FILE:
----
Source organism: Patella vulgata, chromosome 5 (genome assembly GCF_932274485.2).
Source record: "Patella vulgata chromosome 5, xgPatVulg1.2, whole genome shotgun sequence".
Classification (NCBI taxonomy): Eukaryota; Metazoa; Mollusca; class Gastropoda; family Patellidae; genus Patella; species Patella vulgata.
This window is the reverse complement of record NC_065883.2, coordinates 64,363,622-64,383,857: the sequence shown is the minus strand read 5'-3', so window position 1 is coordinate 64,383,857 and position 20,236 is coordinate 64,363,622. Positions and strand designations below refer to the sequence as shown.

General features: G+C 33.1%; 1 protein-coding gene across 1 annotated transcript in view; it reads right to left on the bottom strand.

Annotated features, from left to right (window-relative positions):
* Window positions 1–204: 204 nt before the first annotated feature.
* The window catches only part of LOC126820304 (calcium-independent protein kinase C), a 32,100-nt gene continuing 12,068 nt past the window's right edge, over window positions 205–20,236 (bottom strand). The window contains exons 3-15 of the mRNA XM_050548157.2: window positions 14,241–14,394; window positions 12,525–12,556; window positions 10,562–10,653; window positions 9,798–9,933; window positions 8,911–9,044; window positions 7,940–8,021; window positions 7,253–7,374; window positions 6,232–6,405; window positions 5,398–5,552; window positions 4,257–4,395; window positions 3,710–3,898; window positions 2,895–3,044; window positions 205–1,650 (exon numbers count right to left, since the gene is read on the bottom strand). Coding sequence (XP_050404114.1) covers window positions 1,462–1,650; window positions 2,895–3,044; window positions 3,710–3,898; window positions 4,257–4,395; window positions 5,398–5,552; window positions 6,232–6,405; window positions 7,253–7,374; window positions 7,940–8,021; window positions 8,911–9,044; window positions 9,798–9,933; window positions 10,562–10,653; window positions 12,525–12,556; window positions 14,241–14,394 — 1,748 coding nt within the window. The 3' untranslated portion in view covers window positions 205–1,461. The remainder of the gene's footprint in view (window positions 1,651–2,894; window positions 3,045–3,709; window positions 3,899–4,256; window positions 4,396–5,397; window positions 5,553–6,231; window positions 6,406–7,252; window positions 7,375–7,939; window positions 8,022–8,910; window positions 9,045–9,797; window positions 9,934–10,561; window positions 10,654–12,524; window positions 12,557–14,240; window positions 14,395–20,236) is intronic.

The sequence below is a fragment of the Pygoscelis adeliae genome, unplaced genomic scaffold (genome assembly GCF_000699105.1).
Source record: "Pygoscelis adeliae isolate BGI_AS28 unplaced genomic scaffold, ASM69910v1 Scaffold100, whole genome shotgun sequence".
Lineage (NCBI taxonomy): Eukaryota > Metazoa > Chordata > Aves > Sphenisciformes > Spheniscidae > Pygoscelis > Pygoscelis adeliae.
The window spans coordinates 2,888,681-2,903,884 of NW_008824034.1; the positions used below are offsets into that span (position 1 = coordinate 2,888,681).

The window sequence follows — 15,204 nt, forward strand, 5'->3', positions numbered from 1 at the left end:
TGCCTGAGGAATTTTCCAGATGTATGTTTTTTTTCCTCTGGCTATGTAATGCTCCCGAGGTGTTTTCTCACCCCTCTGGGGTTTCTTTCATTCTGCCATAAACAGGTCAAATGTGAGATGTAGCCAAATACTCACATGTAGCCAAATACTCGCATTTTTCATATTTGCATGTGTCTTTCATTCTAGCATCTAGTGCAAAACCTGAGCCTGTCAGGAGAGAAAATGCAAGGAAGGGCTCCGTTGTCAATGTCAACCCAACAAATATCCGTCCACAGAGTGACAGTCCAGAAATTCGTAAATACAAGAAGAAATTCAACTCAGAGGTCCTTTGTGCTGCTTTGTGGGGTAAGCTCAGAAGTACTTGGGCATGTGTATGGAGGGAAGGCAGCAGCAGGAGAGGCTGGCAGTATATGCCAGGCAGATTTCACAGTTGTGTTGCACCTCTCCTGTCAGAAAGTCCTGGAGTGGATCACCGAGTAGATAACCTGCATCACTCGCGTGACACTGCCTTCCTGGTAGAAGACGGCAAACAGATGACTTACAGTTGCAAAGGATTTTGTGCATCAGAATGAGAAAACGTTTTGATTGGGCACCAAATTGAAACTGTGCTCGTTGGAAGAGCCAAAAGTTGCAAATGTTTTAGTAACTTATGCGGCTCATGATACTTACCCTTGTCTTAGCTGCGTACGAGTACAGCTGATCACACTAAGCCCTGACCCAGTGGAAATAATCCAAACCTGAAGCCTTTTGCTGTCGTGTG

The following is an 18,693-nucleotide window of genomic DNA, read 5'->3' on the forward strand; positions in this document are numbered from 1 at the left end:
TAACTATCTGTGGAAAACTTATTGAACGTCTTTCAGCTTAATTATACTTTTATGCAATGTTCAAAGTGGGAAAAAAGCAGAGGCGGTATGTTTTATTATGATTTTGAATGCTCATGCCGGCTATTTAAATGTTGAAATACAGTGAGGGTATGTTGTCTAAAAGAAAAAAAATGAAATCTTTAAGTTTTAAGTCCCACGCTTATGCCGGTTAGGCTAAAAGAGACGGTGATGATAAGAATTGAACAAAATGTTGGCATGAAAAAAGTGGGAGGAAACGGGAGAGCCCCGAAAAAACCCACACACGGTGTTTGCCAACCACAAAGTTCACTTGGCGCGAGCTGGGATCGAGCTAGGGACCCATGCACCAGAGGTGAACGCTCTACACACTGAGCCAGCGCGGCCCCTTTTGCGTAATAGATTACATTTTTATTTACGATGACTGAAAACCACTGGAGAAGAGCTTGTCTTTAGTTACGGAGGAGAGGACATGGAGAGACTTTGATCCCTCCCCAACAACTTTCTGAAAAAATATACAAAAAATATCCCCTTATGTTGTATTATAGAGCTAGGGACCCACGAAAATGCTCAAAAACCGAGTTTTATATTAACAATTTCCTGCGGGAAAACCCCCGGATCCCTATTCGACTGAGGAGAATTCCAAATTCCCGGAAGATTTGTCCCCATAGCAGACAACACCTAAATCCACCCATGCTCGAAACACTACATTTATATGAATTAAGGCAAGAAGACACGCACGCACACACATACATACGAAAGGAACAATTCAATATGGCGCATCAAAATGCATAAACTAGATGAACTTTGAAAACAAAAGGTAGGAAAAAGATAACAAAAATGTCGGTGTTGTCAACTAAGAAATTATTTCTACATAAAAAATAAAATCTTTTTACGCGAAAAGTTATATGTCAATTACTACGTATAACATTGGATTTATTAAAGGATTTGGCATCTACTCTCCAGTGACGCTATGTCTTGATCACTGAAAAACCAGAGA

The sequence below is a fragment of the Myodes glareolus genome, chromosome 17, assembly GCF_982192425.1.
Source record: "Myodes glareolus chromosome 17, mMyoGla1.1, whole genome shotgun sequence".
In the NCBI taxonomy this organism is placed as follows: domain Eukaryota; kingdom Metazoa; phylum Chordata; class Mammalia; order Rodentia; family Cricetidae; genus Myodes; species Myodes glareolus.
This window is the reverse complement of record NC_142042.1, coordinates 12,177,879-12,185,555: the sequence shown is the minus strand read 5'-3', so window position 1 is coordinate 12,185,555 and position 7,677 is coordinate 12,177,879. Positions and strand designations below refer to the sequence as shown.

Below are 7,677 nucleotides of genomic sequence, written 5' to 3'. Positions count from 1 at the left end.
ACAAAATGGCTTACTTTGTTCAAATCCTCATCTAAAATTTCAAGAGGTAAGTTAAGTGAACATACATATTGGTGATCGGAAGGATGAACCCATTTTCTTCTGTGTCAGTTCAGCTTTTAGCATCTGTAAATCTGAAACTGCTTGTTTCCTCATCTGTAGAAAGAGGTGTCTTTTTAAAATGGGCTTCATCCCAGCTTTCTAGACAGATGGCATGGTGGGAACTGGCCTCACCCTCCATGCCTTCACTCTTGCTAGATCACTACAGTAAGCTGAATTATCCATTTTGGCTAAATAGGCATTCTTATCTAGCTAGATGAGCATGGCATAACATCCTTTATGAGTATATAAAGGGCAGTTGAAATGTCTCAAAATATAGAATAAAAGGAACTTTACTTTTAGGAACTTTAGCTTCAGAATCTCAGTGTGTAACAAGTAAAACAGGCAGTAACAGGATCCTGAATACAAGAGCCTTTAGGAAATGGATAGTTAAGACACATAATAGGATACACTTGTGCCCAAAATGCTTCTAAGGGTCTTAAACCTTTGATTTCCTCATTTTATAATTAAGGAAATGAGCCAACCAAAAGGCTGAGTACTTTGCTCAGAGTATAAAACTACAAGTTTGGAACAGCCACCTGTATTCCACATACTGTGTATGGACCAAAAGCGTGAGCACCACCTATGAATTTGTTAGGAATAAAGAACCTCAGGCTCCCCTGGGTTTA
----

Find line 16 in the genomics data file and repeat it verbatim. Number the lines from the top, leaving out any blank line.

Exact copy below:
TAACTATCTGTGGAAAACTTATTGAACGTCTTTCAGCTTAATTATACTTTTATGCAATGTTCAAAGTGGGAAAAAAGCAGAGGCGGTATGTTTTATTATGATTTTGAATGCTCATGCCGGCTATTTAAATGTTGAAATACAGTGAGGGTATGTTGTCTAAAAGAAAAAAAATGAAATCTTTAAGTTTTAAGTCCCACGCTTATGCCGGTTAGGCTAAAAGAGACGGTGATGATAAGAATTGAACAAAATGTTGGCATGAAAAAAGTGGGAGGAAACGGGAGAGCCCCGAAAAAACCCACACACGGTGTTTGCCAACCACAAAGTTCACTTGGCGCGAGCTGGGATCGAGCTAGGGACCCATGCACCAGAGGTGAACGCTCTACACACTGAGCCAGCGCGGCCCCTTTTGCGTAATAGATTACATTTTTATTTACGATGACTGAAAACCACTGGAGAAGAGCTTGTCTTTAGTTACGGAGGAGAGGACATGGAGAGACTTTGATCCCTCCCCAACAACTTTCTGAAAAAATATACAAAAAATATCCCCTTATGTTGTATTATAGAGCTAGGGACCCACGAAAATGCTCAAAAACCGAGTTTTATATTAACAATTTCCTGCGGGAAAACCCCCGGATCCCTATTCGACTGAGGAGAATTCCAAATTCCCGGAAGATTTGTCCCCATAGCAGACAACACCTAAATCCACCCATGCTCGAAACACTACATTTATATGAATTAAGGCAAGAAGACACGCACGCACACACATACATACGAAAGGAACAATTCAATATGGCGCATCAAAATGCATAAACTAGATGAACTTTGAAAACAAAAGGTAGGAAAAAGATAACAAAAATGTCGGTGTTGTCAACTAAGAAATTATTTCTACATAAAAAATAAAATCTTTTTACGCGAAAAGTTATATGTCAATTACTACGTATAACATTGGATTTATTAAAGGATTTGGCATCTACTCTCCAGTGACGCTATGTCTTGATCACTGAAAAACCAGAGA